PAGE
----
WEB OF DREAMS – A Grown-Ass V.C. Andrews Review

Here we are at the final book of the Casteel series, one of the most beloved series in the V.C. Andrews canon. Web of Dreams goes back in time to Leigh VanVoreen, Heaven’s biological mother, and follows her path to becoming “Angel” Casteel. So let’s give this series the final Grown-Ass V.C. Andrews treatment, shall we?


Leigh VanVoreen had to escape form Boston’s Farthinggale Manor. The foul secret she harbored within her seemed to darken her life forever. Jillian, her mother, would not believe her . . . and Tony Tatterton, her stepfather, had betrayed her most cruelly.

But the pure devotion of Luke Casteel promised her hope and respect. Only Luke knew her deepest of secrets . . . only Luke would love and protect her. Bravely she bore the suspicions of the Willies’ hillfolk, as she tried to grasp the happiness that had so long eluded her. Leigh prayed with all her heart that her bright, shining dreams would save her from tragedy at last…

First off, this summary describes what is literally the last 15% of the book, if even that. I’m being generous. Having recently agonized over my book pitch and synopsis, reading this summary was a massive bitch-slap. Can you imagine being a literary agent, reading this above synopsis and then getting a novel that consists of basically NOTHING that was presented in the pitch?

It’d be rejections all around. And yet this book exists with it’s HORRIBLE synopsis, forever mocking me for all my hard work.

About Web of Dreams

Published in 1990, Web of Dreams serves as the final chapter of the Casteel saga, which, oddly isn’t really about any blood Casteels. Ya ever notice that?

In the V.C. Andrews fanbase, the later installments of the series are considered to be of lesser quality. Sure, Andrew Neiderman had some big shoes to fill. I feel to some degree that he got Andrews’ voice in his prose. He definitely amps up the saccharine shit, but he does succeed at taming Andrews’ tendency to meander. His writing proves an easier read for a kind of “hate-reader” such as myself.

Fallen Hearts sucked because Heaven’s voice changed under his pen. Gates of Paradise sucked because Annie proved herself quite the little princess AND her story remained confined in one stupid room. Web of Dreams, which weirdly doesn’t have much of a “heaven-focused” title, gives Neiderman his first real chance to shine under Andrews’ shadow.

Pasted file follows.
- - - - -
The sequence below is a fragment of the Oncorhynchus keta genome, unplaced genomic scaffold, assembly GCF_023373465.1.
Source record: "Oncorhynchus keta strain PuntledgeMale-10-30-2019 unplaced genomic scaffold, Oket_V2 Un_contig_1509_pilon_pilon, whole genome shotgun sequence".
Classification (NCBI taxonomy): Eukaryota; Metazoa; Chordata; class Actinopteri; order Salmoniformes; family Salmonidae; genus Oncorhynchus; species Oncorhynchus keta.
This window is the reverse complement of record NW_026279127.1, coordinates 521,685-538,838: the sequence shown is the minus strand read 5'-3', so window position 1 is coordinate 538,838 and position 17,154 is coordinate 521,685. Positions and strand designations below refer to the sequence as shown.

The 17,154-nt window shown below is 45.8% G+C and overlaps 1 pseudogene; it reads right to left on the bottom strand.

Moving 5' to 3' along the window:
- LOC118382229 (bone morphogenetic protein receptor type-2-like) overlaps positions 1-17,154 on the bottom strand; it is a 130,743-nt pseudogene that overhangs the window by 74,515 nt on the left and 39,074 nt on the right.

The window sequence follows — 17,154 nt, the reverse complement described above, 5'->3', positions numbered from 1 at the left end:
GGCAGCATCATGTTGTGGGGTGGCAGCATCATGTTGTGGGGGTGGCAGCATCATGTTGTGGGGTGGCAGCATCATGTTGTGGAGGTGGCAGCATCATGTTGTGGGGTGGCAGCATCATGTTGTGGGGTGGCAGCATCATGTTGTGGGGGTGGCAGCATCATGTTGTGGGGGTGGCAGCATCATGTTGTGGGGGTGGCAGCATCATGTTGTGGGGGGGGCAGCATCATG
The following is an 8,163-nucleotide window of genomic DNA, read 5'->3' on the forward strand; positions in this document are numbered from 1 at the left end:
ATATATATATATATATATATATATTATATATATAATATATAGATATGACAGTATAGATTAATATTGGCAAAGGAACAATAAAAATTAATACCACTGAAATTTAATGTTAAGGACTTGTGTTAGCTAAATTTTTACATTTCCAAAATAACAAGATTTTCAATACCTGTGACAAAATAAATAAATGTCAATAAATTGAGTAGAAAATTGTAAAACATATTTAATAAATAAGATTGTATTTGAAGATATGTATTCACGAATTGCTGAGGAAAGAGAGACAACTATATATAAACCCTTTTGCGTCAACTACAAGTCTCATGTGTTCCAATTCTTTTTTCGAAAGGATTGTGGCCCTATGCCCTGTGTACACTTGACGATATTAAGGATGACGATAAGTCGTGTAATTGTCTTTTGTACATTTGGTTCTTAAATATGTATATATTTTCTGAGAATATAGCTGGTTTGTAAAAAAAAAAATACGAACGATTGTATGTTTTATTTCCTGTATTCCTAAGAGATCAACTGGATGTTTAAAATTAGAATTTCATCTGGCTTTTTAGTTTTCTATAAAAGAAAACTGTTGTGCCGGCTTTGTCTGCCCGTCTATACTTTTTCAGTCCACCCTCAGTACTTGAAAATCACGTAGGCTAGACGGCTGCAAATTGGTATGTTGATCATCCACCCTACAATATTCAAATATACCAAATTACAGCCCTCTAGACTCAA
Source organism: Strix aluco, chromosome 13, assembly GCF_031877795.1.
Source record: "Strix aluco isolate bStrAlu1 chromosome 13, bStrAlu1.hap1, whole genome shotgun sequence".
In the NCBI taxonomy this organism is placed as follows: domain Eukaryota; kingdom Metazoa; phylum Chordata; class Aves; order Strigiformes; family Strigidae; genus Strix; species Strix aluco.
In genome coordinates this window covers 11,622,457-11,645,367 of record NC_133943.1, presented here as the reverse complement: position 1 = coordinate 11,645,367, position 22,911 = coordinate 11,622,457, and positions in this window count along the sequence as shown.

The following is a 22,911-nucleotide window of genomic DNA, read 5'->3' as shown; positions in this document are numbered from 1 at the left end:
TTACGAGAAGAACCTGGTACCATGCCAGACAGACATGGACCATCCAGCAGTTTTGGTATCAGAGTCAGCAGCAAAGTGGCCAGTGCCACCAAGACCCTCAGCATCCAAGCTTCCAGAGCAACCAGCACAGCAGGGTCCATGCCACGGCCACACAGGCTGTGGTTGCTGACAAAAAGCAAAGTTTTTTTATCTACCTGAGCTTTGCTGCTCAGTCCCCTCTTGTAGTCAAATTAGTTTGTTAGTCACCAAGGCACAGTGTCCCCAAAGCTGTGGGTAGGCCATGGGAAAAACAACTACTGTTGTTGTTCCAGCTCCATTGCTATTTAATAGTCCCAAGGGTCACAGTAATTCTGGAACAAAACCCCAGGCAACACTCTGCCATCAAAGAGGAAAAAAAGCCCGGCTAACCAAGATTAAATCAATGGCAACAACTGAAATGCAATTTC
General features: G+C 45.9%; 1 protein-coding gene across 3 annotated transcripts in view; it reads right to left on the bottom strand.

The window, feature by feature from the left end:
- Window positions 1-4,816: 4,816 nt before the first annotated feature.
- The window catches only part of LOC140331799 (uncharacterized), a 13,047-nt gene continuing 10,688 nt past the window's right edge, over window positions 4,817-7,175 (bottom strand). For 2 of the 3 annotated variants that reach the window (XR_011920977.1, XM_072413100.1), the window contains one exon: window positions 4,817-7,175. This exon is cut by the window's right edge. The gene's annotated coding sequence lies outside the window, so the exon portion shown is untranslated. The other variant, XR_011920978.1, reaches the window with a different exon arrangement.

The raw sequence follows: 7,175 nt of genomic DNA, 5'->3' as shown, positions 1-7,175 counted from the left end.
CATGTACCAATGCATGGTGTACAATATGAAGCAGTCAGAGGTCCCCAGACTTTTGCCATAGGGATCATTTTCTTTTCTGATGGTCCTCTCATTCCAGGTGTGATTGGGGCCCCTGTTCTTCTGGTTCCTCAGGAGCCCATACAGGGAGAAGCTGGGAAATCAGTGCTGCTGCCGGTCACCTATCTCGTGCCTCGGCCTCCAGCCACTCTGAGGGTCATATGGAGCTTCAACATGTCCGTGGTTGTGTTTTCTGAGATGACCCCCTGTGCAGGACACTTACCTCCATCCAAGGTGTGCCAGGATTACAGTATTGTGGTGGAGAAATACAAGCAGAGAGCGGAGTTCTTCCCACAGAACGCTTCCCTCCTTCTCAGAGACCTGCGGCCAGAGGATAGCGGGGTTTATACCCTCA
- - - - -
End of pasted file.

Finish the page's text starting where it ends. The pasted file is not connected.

My Copy of Web of Dreams

I ended up with two copies of Web of Dreams. I purchased one from Thriftbooks labelled to be in “Like New” condition. To be fair, it wasn’t bad. Dogeared. Creased spines. The other I found at Value Village and it was like four bucks so I bought it thinking it’d be in better shape then the first copy I bought.

SIDEBAR: I don’t know why I now have this weird need to buy progressively better copies of the same books. Perhaps my wish now is to pass this collection onto my daughter who will probably be smart enough to scoff and roll her eyes at just how misogynist and ridiculous these books actually are. But now, well, she likes the stepback covers. And that’s what really matters with V.C. Andrews books. When I die, this collection will be a prized piece of my estate that I will pass on to her.

Web of Dreams features Leigh’s solemn face above a not-so-castle-looking Farthinggale Manor, and a series of foiled blue spiderwebs around the house.

This is easily one of the best cover designs. Simple, but spooky. The wet look of the webs and the contrast of the red title look great. Often Times, V.C. Andrews covers use a theme of moons trees to feature the protagonist’s face, but this one is prime.

Beneath the cover, we get a shot of Leigh standing in the background with her “portrait doll” (which Heaven discovers in the first book). Beside her is pervert pedo Tony. Seated in the chair is her mother, Jillian. The little boy is Troy, who OF COURSE has to be wearing the stereotypical sailor outfit to convey innocence or whatever.

Now, as always, I’m just gonna bring up period accuracy here. Heaven was published in 1985. Typically, I consider the publishing date of the first book to coincide with the time period of the story (unless stated otherwise). Leigh gave birth to Heaven around the age of 13-14, which sets Web of Dreams somewhere in the early 70s.

And sure, you could argue that Leigh’s outfit doesn’t exactly speak 1970s, but I spose it would if she were a rich prude going for some more pure vibes, which the book DOES suggest. But Jillian? No way, honey. That outfit is PURE UNADULTERATED 80s.